World Agricultural Output Growth Continues to Slow, Reaching Lowest Rate in Six Decades

Sepia-toned photo of tractor working a field

Agricultural productivity growth helps farmers meet the food and fiber demands of growing global populations while using relatively fewer resources. One of the most informative measures of agricultural productivity is total factor productivity (TFP), which measures the efficiency with which agricultural inputs are combined to produce output. Unlike single factor productivity measures, such as output per acre (yield) for land, total factor productivity compares total crop, livestock, and aquaculture output with the full set of inputs used in agricultural production. When the total value of agricultural output grows faster than the total amount of inputs used, then TFP increases (see blue box below).

In its International Agricultural Productivity data product, USDA’s Economic Research Service (ERS) estimates annual indexes for global, regional, and national agricultural output and productivity starting in 1961. In 2022, ERS updated its estimates and extended the series to include 2020 data. The update shows the growth rate for global output was nearly a third slower in the 2010s compared with the 2000s, falling to 1.93 percent per year in 2011–20 from 2.72 percent a year in 2001–10. In the most recent decade, global agricultural output increased at the slowest pace of the six decades covered in the data series (see chart below).

Productivity growth also has started to decline, contributing to the slowdown in agricultural output growth. During the 1960s and 1970s, input intensification or the increasing use of labor, capital, and fertilizers per acre drove global agricultural output growth. This period also includes the early years of the “Green Revolution,” when the benefits from agricultural research and development (R&D), such as the adoption of high-yielding crop varieties, led to productivity gains in cereal grains. Over time, TFP growth also began to accelerate and has represented the largest component of agricultural output growth since the 1980s. However, during the past decade of decelerating output growth, slowing agricultural productivity growth accounted for most of the decline. In the 2010s, average TFP growth averaged 1.12 percent per year compared with 1.99 percent per year in the 2000s. TFP was not the only component of agricultural output growth changing in the most recent decade. Comparing the last two decades, growth in output that was associated with the intensified use of inputs (labor, capital, and materials) per acre and irrigation declined, but the rate at which land was brought into production or converted into cropland more than doubled. Even so, slowing TFP growth was the most dominant factor weighing on output growth. Overall, a slowdown in global productivity growth suggests that farmers will need to use more land and apply other inputs more intensively to maintain growth in output.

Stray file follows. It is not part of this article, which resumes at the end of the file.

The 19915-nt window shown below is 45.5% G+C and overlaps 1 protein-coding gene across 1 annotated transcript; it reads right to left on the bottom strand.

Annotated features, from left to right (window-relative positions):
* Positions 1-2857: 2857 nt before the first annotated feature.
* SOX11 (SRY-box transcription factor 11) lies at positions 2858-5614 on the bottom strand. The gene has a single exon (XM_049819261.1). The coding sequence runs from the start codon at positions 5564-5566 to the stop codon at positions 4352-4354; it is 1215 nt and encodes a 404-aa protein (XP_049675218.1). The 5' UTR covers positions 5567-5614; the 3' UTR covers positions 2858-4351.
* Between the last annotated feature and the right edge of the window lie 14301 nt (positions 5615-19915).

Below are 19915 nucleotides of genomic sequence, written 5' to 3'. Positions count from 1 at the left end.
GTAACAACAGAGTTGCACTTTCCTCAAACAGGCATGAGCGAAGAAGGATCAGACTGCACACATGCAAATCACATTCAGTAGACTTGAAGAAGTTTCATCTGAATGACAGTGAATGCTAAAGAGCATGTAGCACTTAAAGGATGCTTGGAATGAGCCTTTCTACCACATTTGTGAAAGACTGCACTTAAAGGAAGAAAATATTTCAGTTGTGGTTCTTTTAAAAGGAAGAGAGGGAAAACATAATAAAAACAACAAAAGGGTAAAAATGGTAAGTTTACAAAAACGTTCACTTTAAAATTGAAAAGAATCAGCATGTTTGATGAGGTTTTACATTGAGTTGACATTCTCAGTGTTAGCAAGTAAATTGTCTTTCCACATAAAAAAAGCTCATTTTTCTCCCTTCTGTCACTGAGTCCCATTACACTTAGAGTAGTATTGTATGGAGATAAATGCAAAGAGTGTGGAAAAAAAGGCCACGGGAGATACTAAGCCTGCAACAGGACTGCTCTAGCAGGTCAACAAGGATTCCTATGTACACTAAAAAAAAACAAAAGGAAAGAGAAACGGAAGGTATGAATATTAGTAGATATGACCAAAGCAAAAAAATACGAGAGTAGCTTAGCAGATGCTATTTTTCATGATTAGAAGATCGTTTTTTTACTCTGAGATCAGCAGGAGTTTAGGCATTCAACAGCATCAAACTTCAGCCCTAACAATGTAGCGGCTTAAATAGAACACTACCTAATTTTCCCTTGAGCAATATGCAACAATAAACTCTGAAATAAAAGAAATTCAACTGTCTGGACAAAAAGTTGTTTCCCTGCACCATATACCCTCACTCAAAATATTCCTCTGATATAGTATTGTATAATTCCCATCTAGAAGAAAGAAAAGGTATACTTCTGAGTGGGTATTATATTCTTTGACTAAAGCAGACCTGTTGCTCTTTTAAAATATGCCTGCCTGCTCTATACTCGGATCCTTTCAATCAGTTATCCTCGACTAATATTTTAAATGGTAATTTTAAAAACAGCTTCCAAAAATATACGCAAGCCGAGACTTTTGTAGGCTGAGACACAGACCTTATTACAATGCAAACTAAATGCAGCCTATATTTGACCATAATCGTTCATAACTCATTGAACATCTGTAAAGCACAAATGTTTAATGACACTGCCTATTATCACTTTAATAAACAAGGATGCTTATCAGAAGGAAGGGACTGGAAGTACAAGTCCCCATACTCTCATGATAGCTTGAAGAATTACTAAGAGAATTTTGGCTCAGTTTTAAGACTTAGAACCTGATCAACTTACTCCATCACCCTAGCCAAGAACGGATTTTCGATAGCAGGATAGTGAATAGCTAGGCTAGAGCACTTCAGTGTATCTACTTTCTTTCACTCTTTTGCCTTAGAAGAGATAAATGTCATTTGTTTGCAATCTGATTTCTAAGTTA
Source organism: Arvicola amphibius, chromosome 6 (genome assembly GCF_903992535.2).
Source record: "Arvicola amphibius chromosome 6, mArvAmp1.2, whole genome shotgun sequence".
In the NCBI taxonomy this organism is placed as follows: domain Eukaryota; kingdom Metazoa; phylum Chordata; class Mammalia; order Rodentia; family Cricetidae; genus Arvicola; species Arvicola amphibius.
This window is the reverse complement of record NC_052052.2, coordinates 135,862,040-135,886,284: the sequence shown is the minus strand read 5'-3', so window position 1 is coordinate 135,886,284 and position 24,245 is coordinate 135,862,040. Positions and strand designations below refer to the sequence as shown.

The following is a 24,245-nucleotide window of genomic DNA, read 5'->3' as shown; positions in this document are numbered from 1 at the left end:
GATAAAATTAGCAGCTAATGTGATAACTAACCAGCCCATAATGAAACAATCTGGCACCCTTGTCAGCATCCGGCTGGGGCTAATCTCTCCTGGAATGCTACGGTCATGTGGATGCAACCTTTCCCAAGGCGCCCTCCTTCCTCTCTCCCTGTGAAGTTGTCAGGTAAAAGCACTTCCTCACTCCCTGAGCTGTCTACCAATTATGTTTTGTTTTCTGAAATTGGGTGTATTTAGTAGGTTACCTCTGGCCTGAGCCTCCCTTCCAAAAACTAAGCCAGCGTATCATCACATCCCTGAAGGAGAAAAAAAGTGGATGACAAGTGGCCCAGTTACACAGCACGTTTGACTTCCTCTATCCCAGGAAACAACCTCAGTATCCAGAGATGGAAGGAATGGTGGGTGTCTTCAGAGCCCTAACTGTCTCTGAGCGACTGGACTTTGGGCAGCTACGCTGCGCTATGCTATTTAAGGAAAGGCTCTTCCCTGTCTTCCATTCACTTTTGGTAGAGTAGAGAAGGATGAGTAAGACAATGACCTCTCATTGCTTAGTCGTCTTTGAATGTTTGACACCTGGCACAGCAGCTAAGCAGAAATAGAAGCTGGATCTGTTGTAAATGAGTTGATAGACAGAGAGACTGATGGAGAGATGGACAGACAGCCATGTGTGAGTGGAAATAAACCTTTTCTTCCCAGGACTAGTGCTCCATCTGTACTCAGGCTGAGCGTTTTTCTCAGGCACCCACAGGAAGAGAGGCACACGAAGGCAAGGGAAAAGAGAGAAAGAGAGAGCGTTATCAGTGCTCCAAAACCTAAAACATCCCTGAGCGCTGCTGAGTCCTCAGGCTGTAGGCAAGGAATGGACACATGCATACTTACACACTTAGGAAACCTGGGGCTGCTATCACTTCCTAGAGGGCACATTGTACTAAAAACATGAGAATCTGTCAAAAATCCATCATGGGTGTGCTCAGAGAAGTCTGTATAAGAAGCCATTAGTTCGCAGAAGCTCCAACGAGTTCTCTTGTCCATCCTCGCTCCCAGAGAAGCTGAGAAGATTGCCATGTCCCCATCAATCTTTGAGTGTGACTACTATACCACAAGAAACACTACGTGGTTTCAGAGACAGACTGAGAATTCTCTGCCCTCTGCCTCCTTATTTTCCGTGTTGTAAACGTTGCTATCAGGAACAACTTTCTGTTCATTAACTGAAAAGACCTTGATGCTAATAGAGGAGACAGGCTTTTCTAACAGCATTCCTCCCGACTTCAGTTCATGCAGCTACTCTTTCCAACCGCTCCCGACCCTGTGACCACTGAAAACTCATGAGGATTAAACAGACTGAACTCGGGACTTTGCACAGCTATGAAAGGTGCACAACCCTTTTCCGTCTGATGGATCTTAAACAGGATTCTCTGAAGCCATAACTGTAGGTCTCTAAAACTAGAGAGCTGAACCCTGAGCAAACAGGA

Where Has Agricultural Productivity Been Slowing?

Agricultural output growth accelerated in developed countries over the past decade but slowed among developing countries, although the rate of output growth in developing countries is still faster.

In developed countries, agricultural output growth increased from an average of 0.83 percent in the 2000s to 1.27 percent in the 2010s (see chart below). Average annual TFP growth in developed countries was 1.05 percent in the 2010s and remained the largest component of output growth. Additional growth was driven by stabilization in the amount of land being used in production and an increase in the rate of inputs used per acre.